“My favorite chant in wrestling, the ‘you deserve it.’ And I’m like ‘do you? Do you deserve anything?'” Zayn said. “What about believing that chant? You know what? ‘I worked hard and I do deserve it.’ No, I don’t think so. Everyone works hard, with a few exceptions. The biggest source of, what’s the word I’m looking for, malcontent? The thing that leaves me in a state of unease is how amazing my life is and the juxtaposition with how awful life is for so many other people and the sorrow I feel for other people and how I have it so good. It’s not because I deserve it. That’s the point. I don’t deserve it any more than the next person. I don’t.
“I believe it’s just mainly luck. Yeah, yeah, yeah, I worked hard. Whatever. Everybody works hard. And you know what, I’m really great at wrestling. I’m really really good. Not everybody is this good. But a lot of people work hard at a lot of things and don’t get the breaks, and I got breaks. And it’s time to acknowledge that. Don’t ever chant ‘You deserve it’ at me. I don’t want to hear it. I would much rather ‘you got lucky! You got lucky!’ That would be more accurate. That’s a good chant. When I win the WWE Championship, that’s what I want. ‘You got super lucky!’ Not the best chant in the world, but you make it work, people. You make it work. That’s the truth. Hard work, sure, whatever.”
Throughout the podcast Zayn talked about his philosophy on pro wrestling, while trying to take a deeper look into the business with Paquette. By the end of the podcast, he summed up his overall point.
“The individual effort vs. the collective effort,” Zayn said. “You take someone like Roman Reigns, who’s a great example. Roman, no one’s going to say he’s not good, he’s awesome clearly. However, think of how many people it took to get him there. And so that’s the amazing thing about wrestling that I think about all the time, is the dynamic and the duality between the individual and the collective. Because the very individual mindset of like ‘I’ve got to get over, I’m the best, I have to believe I’m the best.’ A little bit of that is WWE conditioning or whatever, like ‘you’ve got to think like you’re the man if you want to be in the top spot.’ It’s all through a lens of sort of dominance, which I won’t even touch all that.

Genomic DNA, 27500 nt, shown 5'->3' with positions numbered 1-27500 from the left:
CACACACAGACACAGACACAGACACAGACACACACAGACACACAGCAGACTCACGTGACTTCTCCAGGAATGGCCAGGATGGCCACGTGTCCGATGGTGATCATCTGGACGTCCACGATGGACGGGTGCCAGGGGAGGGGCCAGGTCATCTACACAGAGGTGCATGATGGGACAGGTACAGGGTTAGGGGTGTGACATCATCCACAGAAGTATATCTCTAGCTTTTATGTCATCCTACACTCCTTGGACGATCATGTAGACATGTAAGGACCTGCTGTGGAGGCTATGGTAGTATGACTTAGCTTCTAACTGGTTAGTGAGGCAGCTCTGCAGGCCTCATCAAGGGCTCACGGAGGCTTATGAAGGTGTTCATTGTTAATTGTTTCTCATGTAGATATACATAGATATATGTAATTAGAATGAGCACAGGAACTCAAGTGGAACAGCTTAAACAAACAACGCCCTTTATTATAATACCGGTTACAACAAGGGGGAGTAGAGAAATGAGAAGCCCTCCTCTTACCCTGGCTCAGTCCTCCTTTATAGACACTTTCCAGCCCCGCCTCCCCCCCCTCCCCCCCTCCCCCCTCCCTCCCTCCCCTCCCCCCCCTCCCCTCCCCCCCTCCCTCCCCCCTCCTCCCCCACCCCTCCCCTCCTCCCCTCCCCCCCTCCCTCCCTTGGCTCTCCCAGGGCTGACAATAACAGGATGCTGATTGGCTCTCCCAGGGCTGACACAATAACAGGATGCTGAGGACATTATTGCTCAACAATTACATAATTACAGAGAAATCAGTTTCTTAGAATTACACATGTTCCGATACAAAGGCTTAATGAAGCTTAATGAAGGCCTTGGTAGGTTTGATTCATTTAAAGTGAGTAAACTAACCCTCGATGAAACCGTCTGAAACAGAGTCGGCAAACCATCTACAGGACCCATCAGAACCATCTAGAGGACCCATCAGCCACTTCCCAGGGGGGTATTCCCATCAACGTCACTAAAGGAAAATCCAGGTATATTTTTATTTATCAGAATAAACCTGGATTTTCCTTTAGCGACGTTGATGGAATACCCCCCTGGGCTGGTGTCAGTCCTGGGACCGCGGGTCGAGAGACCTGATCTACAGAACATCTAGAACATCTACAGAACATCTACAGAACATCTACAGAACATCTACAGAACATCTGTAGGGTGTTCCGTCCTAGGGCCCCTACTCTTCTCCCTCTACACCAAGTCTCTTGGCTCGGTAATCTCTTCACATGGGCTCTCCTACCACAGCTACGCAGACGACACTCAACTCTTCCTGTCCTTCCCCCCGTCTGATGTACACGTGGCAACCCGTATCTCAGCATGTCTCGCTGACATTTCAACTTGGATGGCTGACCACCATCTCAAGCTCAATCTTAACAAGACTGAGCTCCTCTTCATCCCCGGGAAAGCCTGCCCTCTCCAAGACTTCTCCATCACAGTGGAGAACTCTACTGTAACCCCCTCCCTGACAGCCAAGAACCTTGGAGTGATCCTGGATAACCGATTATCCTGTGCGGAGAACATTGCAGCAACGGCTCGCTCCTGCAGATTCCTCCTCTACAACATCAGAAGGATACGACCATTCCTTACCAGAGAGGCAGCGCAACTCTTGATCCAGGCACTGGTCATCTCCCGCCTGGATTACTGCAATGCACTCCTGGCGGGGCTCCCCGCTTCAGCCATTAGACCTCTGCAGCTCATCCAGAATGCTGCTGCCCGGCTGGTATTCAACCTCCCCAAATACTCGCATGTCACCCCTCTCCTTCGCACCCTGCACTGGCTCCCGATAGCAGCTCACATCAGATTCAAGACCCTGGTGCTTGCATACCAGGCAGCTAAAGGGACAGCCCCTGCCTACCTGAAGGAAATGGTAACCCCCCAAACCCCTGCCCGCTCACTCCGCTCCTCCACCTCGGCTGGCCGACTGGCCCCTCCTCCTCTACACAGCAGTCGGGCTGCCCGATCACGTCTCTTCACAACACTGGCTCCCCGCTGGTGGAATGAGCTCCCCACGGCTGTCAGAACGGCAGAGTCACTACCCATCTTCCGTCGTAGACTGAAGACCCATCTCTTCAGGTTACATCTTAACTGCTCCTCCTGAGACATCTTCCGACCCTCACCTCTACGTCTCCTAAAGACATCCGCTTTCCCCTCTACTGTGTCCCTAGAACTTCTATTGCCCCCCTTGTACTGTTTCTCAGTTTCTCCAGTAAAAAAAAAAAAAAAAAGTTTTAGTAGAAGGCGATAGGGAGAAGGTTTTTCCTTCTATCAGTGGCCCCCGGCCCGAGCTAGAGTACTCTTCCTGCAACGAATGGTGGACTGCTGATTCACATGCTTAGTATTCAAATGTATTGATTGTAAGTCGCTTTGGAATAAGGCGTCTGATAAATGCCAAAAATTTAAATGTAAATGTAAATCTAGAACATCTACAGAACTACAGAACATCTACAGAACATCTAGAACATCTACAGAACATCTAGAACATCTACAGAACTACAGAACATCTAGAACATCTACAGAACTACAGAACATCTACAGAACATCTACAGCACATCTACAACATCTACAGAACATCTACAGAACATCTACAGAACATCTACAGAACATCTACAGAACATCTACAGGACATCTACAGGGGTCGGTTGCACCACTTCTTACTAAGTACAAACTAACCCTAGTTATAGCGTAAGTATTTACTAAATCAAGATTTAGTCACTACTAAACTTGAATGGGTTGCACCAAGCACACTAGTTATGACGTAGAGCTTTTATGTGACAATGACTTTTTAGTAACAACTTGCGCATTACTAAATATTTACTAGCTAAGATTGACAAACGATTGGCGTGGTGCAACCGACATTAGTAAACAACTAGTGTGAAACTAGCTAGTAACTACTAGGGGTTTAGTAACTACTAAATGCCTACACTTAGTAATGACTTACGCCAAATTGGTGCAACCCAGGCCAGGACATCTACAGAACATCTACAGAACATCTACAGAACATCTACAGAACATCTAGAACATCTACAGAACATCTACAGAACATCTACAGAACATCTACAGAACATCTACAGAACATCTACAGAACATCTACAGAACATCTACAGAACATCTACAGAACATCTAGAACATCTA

“My point is while we’re talking ‘us, us, us’, you’re relying on the person next to you to get you there. You can be the best, you can cut the best promo in the world. Who are you going to cut a promo on if no one is there to work with you? We need one another to get ahead on an individual level. Just understanding that dynamic I think is important. And again, it’s one of those things that’s reflected in society and in ourselves, but also you see it in the wrestling business. When we talk about ‘that guy’s the best and that guy’s the best’, you have to understand the totality of the picture. That’s all I’m getting at.”
If you use any of the quotes in this article, please credit Oral Sessions with Renee Paquette and provide a h/t to Wrestling Inc. for the transcription